Released in 2010, the TPS Frequency Dictionary of Mandarin Chinese is not just another character frequency based dictionary. It has been designed to provide students with a guide for learning new characters, words, and phrases gradually, building upon characters already familiar. The 24,000 entries have been arranged according to a Triple Progression System in which words are grouped first by character frequency, then by word frequency, and filtered so that new words and phrases appear only after all of their component characters have been introduced.
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Complete Word List - 2,500 lines, grouped as in the dictionary—one character + vocabulary on each line—without definitions (UTF-8, 256 kB)
Complete Word List - one entry per line, numbered, no definitions (UTF-8, 367 kB)
List of Modern Radicals as it appears in the book. (PDF, 564 kB)
Technical Details
Let's pull back the curtain and take a look at how the dictionary came to be.
The dictionary contains a total of 26,704 entries of between one and four characters in length. Each entry appears in one of 2,500 character sections, arranged according to character frequency. Within each character section, words are listed in frequency order and grouped in numbered sections from 1 through 5, meant to give a general sense of how common the words are: group 1 words are the most common, while group 5 words are relatively rare. The character section in which a particular entry appears--all entries appear only once--has been determined by the least common component character. For example, the common compound 以后 is not listed with character #18 (以) but rather with #59 (后). This three-way ordering and filtering technique is what I call the "Triple Progression System."
The character and word data used to build the word list are derived from Jun Da's Chinese Text Computing website, and in particular the character and word frequency distribution data related to a news and information based subcorpus of modern Mandarin Chinese. In order to eliminate nonsense character combinations and other frequently occurring non-words, the CC-CEDICT Chinese-English dictionary was used to validate the data. Words and phrases not appearing in CC-CEDICT were excluded. (However, some high frequency non-word collocations that also happen to be low frequency words, such as 比亚, do appear in the list.)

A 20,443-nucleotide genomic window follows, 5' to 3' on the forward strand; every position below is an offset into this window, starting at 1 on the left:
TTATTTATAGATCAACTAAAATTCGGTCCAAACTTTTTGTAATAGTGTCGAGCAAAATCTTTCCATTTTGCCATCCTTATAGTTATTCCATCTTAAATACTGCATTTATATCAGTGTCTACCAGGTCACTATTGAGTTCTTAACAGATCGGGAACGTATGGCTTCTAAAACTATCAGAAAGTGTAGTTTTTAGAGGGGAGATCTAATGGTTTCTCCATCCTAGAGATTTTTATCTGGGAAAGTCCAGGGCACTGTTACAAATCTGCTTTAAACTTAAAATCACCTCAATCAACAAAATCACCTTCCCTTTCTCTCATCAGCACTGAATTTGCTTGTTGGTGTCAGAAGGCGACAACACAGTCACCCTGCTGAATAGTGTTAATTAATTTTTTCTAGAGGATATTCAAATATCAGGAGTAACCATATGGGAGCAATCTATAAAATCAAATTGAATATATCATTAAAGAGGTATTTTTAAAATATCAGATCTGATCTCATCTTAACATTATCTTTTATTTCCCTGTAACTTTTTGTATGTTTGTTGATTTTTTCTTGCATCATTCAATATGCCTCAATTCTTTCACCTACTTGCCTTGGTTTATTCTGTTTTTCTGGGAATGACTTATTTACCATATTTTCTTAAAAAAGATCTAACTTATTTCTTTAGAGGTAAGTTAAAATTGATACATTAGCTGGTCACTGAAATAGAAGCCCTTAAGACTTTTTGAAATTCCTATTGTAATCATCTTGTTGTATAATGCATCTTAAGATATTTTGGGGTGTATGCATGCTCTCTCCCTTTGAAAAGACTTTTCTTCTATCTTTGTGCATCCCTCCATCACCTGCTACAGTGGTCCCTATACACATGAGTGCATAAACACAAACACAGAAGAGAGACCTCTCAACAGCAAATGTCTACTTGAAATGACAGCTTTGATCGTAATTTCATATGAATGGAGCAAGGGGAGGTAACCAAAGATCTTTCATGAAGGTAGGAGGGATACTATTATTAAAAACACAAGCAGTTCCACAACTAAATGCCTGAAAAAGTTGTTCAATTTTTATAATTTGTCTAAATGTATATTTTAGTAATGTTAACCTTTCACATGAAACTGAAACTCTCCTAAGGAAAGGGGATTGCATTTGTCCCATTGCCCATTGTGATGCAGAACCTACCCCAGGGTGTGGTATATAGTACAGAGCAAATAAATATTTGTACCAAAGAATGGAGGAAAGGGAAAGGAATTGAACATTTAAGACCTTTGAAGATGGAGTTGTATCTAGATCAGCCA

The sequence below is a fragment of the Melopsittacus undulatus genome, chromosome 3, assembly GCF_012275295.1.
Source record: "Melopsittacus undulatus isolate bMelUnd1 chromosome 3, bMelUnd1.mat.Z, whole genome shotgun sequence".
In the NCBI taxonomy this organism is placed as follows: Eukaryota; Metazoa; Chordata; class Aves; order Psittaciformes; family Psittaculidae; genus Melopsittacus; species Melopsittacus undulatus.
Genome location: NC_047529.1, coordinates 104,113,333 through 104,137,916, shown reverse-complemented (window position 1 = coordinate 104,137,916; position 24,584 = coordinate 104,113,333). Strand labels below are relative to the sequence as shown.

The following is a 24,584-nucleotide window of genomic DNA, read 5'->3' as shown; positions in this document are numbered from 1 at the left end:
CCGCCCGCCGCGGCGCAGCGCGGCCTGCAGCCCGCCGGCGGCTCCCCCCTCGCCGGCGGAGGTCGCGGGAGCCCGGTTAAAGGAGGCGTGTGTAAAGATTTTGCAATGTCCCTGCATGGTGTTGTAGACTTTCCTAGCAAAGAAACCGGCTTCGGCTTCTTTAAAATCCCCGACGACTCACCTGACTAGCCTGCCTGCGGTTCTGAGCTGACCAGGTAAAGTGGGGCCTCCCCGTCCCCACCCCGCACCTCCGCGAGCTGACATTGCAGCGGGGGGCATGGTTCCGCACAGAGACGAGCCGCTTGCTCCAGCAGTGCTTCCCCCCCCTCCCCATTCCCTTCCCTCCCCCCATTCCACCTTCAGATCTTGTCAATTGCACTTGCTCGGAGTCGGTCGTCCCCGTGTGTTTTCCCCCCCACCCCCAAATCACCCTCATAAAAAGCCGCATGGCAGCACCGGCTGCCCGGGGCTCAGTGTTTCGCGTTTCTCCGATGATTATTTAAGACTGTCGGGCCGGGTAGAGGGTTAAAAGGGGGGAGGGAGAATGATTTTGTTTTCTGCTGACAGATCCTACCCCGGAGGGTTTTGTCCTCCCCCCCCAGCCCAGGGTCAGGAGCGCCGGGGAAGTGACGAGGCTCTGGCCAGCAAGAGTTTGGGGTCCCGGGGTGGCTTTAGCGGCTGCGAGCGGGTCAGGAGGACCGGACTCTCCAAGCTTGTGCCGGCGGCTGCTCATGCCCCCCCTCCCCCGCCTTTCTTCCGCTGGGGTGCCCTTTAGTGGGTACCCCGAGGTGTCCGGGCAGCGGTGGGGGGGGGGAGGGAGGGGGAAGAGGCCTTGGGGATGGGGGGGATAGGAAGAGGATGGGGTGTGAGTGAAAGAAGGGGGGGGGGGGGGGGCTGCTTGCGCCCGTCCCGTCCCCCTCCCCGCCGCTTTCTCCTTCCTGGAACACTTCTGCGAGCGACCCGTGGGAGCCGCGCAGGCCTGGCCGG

In all, 152,688 bigrams, trigrams, and guadrigrams were processed using a Perl script that compared them with a list of the top 2,500 characters and the CC-CEDICT dictionary. The resulting list contains a total of 26,704 entries (2,500 single character, 20,294 bigrams, 999 trigrams, and 2,911 quadrigrams).
There are 42 character sections that do not include any word entries. Of these 42 characters, 14 appear in entries elsewhere in the dictionary. The other 28 characters do not appear anywhere in the dictionary.
The words accompanying each character section have been grouped into levels according to word frequency. Jun Da suggests three frequency (X) ranges (or "stages"): very low (X≤5), medium-low to low (5<X≤50), and medium to high (X>50) for the acquisition of new vocabulary by foreign learners of Chinese. For this project, the lowest frequency range has been eliminated, and the top range has been split up, resulting in a total of five ranges, or groups, as follows:
(1) 1,000 ≤ X             1,495 words (most common)
(2)   250 ≤ X < 1,000     2,979 words
(3)   100 ≤ X <   250     3,251 words
(4)    50 ≤ X <   100     3,037 words
(5)     5 ≤ X <    50    13,442 words (least common)
This arrangement results in the smallest number of words at level one (the most common words), relatively uniform distribution over levels two through four, and a sizable group of the least common words at level five.

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